Wednesday, 19 March 2014


Remember the disappointment of smashing open that chocolate egg on Easter morning only to find it was a hollow sham of a confection, mocking you with its vacant stare?

Well here is the remedy: an egg so full of mass, it has its own gravitational pull. 
Hand-made to our specification in a little factory in the Midlands, the thickness of the chocolate is vulgar, and the filling is ridiculous.

We made these first in 2012 as a response to the lingering disappointment as children. Don't get me wrong - our parents were generous with the egg action, but the air inside them was always a terrible let-down. They're back for 2014.

These eggs are NOT 'nut-safe' or nut free, but they are entirely suitable for greedy vegans as they are dairy free. They’e also completely fine for coeliacs as they’re gluten-free. How fabulous!

We make three different egg styles:

 Solid Chocolate
- a chocolate shell filled with chocolate. Obviously. A disgusting 331g net weight. The chocolate, by the way, is none of your milky-tasting barely-there-on-the-cocoa stuff - this is a unique recipe, good and dark without the negative connotations sometimes attached (not by us we hasten to add) to the word 'dark'.

5% Praline
- a chocolate shell filled with the finest hazelnut praline blended with 5% liquid chocolate. The most obese of our eggs, it weighs a whopping 334g. Sweet - you couldn't eat too much at once!
10% Praline
- the same chocolate shell filled with the same hazelnut praline, but blended with 10% liquid chocolate - a guilty 320g, and a slightly more grown-up taste, though perfectly good for tiny palates as well.
If you know anything about chocolatiering, you’ll know that the cheaper the praline, the higher the chocolate content. Praline is very sweet by itself, and ours is as close to pure as you can get without your teeth falling out. We experimented with different levels of choc + praline, till we found the right balance. You won't be able to walk along biting into those - we suggest apron or bib, spoon and patience. 

Scroll down to see shots of the emerging eggs in the factory!

They can be bought from while stocks last.

Friday, 3 January 2014

Houmous: Food of The Gods.

I made houmous once before from a kit, and you wouldn't render your walls with it. That's all I'm going to say about that.

But I resolved one day to try my own. I did, last night. Here is my made-up recipe WHICH WORKED.

Regarding the ingredients, these are the rules:
- The amount of chickpeas and tahini is set.
- You can add more olive oil if you like, but I wouldn't advise less as it really gives it the creaminess you desire.
- This amount of garlic suited us, but you might want to prep more than you need and add it as you go along, to taste. We like garlic.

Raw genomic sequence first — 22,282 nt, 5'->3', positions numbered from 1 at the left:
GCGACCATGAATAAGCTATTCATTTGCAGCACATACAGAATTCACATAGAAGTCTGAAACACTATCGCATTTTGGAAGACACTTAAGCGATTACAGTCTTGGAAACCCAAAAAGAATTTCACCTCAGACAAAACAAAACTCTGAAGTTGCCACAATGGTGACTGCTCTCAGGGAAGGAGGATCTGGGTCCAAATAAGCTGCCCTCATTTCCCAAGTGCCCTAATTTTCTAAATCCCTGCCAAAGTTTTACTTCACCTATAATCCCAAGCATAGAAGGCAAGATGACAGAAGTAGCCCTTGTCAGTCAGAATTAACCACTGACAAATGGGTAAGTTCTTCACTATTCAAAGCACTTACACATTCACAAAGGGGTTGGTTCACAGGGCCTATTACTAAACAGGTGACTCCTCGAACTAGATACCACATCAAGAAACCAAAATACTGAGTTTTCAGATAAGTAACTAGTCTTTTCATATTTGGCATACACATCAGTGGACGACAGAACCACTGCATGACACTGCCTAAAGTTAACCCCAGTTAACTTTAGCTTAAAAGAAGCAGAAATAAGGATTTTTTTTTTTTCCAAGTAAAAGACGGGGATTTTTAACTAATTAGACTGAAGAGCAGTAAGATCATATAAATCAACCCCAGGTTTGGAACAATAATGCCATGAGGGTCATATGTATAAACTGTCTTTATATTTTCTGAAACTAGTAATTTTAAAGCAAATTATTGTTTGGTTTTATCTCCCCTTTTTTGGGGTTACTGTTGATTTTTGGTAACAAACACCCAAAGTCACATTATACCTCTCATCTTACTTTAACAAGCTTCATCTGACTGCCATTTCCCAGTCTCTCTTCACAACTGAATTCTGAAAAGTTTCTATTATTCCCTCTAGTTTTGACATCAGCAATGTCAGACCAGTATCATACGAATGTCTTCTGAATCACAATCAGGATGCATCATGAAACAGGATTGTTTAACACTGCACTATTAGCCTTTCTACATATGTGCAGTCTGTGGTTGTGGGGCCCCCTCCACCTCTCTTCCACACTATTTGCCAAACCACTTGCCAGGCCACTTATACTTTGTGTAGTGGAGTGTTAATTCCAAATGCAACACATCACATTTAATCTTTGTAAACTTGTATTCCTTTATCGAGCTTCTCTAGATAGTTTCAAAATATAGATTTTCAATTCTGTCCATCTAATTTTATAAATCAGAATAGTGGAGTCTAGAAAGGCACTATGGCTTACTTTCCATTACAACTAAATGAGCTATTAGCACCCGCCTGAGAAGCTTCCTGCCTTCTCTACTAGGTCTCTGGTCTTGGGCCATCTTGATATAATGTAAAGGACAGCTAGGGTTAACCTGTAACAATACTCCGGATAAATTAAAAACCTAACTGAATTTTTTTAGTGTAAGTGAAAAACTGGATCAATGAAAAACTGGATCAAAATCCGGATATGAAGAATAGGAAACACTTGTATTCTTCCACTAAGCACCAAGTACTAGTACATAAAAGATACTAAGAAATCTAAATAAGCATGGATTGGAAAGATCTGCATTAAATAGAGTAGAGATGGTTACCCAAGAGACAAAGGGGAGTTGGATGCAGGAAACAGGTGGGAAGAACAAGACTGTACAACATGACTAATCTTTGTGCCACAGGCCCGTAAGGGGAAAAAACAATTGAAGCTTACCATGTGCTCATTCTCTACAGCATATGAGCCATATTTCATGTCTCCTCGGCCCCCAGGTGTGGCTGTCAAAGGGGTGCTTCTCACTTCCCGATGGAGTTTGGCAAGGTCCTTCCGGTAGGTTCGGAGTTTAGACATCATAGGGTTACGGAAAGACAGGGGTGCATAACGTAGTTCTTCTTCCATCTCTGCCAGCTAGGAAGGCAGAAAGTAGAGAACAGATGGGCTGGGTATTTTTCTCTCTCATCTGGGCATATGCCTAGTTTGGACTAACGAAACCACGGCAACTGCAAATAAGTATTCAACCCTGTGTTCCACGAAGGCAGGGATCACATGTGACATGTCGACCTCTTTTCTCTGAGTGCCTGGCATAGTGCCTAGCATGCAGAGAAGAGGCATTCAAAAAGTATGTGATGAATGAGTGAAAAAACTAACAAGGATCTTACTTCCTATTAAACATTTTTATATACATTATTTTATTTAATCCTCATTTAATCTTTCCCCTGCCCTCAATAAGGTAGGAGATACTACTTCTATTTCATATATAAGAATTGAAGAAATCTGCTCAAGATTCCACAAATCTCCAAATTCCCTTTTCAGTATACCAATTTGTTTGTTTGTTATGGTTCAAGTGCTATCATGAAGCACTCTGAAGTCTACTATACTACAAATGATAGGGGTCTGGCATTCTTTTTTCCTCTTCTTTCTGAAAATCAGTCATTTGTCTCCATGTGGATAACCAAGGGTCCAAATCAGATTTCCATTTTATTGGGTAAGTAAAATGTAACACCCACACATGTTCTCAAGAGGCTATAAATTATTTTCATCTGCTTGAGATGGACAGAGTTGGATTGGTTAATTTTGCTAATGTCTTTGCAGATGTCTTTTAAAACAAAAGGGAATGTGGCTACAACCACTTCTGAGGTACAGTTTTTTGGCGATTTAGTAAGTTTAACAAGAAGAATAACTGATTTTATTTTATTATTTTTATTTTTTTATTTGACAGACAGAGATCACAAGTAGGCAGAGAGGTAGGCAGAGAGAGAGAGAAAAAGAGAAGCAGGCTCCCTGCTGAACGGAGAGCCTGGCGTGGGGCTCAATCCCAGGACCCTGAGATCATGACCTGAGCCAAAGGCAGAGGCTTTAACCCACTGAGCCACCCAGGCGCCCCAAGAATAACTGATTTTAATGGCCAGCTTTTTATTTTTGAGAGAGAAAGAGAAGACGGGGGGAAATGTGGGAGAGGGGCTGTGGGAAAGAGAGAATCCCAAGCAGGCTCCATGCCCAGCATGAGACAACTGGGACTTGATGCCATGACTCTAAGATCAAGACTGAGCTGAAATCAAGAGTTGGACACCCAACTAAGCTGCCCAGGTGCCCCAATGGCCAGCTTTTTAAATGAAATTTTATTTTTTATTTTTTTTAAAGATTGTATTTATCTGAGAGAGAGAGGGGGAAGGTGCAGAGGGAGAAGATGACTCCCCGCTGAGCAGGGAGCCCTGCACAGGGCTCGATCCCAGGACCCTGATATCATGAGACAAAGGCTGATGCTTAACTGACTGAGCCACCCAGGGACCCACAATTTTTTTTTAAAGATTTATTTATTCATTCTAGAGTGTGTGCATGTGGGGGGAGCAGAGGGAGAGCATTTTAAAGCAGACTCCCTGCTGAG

- DO NOT be tempted to leave out the oat or soya cream in chasing some kind of crazy 'low-fat houmous' nightmare. The cream is what changes it magically from somewhat earthy separate ingredients to creamy, eyes-closed garlicky fused-together bliss.
- The amount of salt is up to you, but don't leave it out; you DO need it. Taste as you go along.

A blender is crucial.

You will need:

• One 400g tin of chickpeas, unsalted and with no added sugar
• 2 tbsp freshly-squeezed lemon juice
• 4 garlic cloves, crushed or finely sliced
NOTE: this method uses raw garlic. You can cook the garlic gently through in a little oil till transparent before adding but DO NOT BURN it or make it crispy.
• 100ml or three tablespoons of tahini (sesame seed paste)
• 4 tbsp good quality extra virgin olive oil
• Salt
• 3 tbsp oat or soya cream
• 1 tsp paprika (smoked is best) - to finish

Do this:

Drain the chickpeas and rinse really well. Save a few whole chick peas for putting on top when you serve.

Blend the chickpeas, lemon juice, garlic, salt, tahini, and oil in a blender, to a creamy purée.

Stop the blender and taste it!
At this point, add the cream.
Blend again till well creamy but without sacrificing all texture - you know what houmous looks like. Aim for that.
Taste again, add more lemon juice, garlic, or salt to taste if you need to.

Dump your precious load into an attractive large bowl, put the saved chick peas on top, sprinkle with the paprika and drizzle with with extra virgin olive oil. You can even bob a few black olives on top.

It's nice served warm, so if you want to do that, heat it through VERY gently without bubbling, and keep stirring.

Eat with fresh bread. I served mine with some hastily knocked-up gram flour flatbreads and served it with some steamed oily greens.

*Postscript: just tried a version with cooked garlic, just gently cooked through till transparent in olive oil. It definitely knocked back the garlic flavour, so if you prefer a garlic kick, shove it in the blender raw!

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